Friday, July 8, 2011

Comfort Casserole


1 medium-sized onion
2 medium carrots, scrubbed but not peeled
1 pound of green cabbage (wedge from 3 to 4 pound head, core removed)
2 Tablespoons of extra-virgin olive oil (or other vegetable oil)
6 chicken thighs, skinned but bone-in
½ pound smoked sausage
¼ cup catsup
¼ cup orange juice
1 Tablespoon Worcestershire sauce


1.     Peel the onion, cut in half from leaf end to root end, lay flat surface of onion on cutting board, and thinly slice onion halves in semicircles. Cut carrots on a diagonal into thin ovals. Slice cabbage to thin ribbons resembling noodles. Slice smoked sausage into bite-sized oval no more than a ¼” thick.

2.     Pour oil into a heated large non-stick skillet. Brown chicken thighs, 3 at a time, on medium-high heat for about 2 minutes per side. Set thighs aside after browning. Add slices of smoked sausage to brown until slightly caramelized on each side of the slices.

3.     Remove the sausage with a slotted spoon to a ceramic casserole large enough to contain the chicken thighs in a single layer. Keep the skillet on medium heat reserving the oil used to brown meats. Layer the casserole with the sausage ovals. Place the chicken thighs on top of the layer of sausage.

4.     Preheat oven to 325 degrees. Sauté onions in skillet with reserved oil. Add the cabbage when the onion slices are translucent, and allow the cabbage to wilt stirring mixture often. When the cabbage is wilted, add the carrots, catsup, Worcestershire sauce, and orange juice. Mix the vegetables well and layer on top of the meats in the casserole.

5.     Cover the casserole and place in the preheated oven. Braise the casserole contents for about 40 minutes, then serve.

No salt or pepper was added because the condiments and smoked sausage seasoned the casserole mixture.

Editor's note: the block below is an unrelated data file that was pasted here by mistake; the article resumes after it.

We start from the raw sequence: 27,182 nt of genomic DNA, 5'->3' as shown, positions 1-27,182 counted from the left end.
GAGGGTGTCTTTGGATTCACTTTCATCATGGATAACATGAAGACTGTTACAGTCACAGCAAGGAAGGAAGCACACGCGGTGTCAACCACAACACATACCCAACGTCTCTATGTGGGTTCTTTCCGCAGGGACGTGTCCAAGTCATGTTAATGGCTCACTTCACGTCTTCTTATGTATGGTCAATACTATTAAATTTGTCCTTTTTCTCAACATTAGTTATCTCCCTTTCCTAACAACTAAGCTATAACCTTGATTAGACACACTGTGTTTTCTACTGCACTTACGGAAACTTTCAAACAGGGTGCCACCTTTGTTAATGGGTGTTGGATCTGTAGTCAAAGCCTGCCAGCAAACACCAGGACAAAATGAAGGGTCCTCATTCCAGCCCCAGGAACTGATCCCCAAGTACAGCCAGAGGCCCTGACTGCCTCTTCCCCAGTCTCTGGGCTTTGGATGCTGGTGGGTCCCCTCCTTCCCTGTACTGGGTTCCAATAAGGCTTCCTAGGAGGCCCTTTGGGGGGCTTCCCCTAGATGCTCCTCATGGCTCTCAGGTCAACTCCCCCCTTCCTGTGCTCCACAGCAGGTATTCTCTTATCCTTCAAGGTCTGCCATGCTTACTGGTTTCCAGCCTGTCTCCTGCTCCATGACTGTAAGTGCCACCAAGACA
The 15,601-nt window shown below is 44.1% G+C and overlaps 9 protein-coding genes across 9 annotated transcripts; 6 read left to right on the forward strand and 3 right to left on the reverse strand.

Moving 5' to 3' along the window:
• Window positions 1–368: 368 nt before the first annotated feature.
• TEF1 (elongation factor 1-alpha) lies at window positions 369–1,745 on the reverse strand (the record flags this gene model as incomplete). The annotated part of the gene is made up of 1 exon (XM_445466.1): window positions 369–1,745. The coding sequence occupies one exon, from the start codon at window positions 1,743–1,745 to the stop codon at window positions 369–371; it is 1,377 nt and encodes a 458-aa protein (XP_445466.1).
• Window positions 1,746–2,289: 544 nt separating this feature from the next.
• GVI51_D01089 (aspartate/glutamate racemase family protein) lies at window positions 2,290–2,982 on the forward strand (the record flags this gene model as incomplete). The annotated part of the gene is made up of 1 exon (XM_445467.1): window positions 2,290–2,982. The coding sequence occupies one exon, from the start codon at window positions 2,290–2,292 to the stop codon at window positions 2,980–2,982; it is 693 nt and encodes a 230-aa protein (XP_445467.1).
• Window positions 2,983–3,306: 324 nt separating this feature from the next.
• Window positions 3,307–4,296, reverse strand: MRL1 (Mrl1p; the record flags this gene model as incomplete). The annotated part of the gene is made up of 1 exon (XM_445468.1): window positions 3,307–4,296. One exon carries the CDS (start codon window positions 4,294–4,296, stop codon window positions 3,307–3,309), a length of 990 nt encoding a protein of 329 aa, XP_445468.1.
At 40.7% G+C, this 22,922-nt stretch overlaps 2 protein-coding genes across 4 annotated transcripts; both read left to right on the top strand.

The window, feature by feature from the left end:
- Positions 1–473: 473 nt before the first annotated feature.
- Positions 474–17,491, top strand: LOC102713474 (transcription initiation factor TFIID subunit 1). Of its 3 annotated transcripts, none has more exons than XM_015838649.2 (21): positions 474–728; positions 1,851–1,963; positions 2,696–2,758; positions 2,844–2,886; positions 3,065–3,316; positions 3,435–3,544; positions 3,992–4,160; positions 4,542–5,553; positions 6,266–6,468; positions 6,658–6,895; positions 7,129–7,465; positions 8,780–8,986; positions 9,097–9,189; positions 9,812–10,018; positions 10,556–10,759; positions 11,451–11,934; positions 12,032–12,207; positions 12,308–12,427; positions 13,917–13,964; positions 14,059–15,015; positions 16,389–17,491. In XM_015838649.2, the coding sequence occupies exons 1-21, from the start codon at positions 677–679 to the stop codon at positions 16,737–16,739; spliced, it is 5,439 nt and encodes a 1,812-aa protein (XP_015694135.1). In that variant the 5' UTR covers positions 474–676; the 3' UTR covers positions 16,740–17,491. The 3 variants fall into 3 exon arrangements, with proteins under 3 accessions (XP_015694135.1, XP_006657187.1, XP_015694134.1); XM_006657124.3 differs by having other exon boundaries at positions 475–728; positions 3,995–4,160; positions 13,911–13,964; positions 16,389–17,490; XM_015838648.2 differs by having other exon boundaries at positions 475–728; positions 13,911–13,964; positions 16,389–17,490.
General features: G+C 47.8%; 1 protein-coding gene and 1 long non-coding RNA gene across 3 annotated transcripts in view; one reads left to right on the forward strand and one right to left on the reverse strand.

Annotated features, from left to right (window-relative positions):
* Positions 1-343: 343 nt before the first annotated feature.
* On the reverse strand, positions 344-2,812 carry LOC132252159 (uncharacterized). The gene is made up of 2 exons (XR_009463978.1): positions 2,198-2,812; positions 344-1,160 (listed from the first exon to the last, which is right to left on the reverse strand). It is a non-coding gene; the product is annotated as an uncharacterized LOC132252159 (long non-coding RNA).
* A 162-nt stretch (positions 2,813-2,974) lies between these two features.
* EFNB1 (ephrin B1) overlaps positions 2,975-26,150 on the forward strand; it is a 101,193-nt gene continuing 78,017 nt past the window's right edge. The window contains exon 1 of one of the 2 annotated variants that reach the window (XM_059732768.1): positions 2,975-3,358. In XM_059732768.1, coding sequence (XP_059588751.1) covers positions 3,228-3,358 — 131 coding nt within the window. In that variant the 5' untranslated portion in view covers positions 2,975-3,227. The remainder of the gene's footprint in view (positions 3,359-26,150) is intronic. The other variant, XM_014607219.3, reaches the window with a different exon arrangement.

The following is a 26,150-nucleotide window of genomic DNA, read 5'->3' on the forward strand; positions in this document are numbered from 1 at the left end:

Makes 4 to 6 servings.

Chicken Paprikash and Variations on a Theme

Chicken paprikash is a dish that has many different recipes. I have seen at least a dozen variations. Paprikash is of Hungarian origin, but many Slavic and other cookbooks have recipes for the dish. Paprika is the Hungarian word for pepper. I have a Czech cookbook that has the recipe in it.

My mother made chicken paprikash when I was growing up. She gave me a copy of her recipe when I asked for it. The recipe was what I would call minimalist. It called for a chicken cut up into parts, some diced onion, a cup of tomato juice, a mere ½ teaspoon of paprika, a cup of sour cream, a tablespoon of flour, salt and ground black pepper. It was to be served with rice or noodles.

I have enhanced the recipe with additional vegetables and condiments. The reason for the enhancement was to increase the nourishment of the dish, and keep from having to cook side dishes of vegetables. If you have read any other chapters in this book, you have probably come to the conclusion that I can’t let well enough alone.

Here’s the variation on a theme. I suggested to my wife that I make some chicken paprikash for our Saturday night dinner. She told me that there were no chicken parts in the freezer. There were a couple of 1-inch thick boneless center-cut pork chops in the freezer. Their weight was about a pound. The chops had been in there for a couple of months. I decided to use the chops as a substitute for the usual chicken.

Now pork chops can be tricky. They often come out dry and tough when not prepared correctly. The reason that pork chops are more difficult to cook now than they were 50 years or more ago is that the meat is much leaner. The recipes in old cookbooks that describe how to cook pork chops are almost useless in today’s kitchen.

I have found that brining pork chops before cooking results in tender chops. The November & December 2001 issue of Cook’s Illustrated contains an article entitled The Basics of Brining (Brining 101 appears on the cover). I’ve prepared pork chops since reading the Cook’s Illustrated article with very good results.

Here’s how I prepared the pork chop paprikash. The brining solution was made first. Add ¼ cup of sugar and ¼ cup of Kosher salt to a quart of cold water (4 cups of water) in a bowl or vessel large enough to accommodate the water and 2 pork chops of the size I mentioned above. Allow the salt and sugar to go into solution. Meanwhile, prepare to process the other ingredients that are to go into the dish.

My chicken paprikash contains most of the ingredients I mentioned above plus bell pepper, carrot, ground hot chile powder and sometimes a few squirts of Worcestershire sauce and/or a few drops of liquid smoke. A chile is the capsicum pod of the chile plant, which is commonly know in the United States as a hot pepper. The rest of the world refers to capsicums as chiles. I use only one brand of Worcestershire sauce, the one that is made with tamarind, not soy sauce.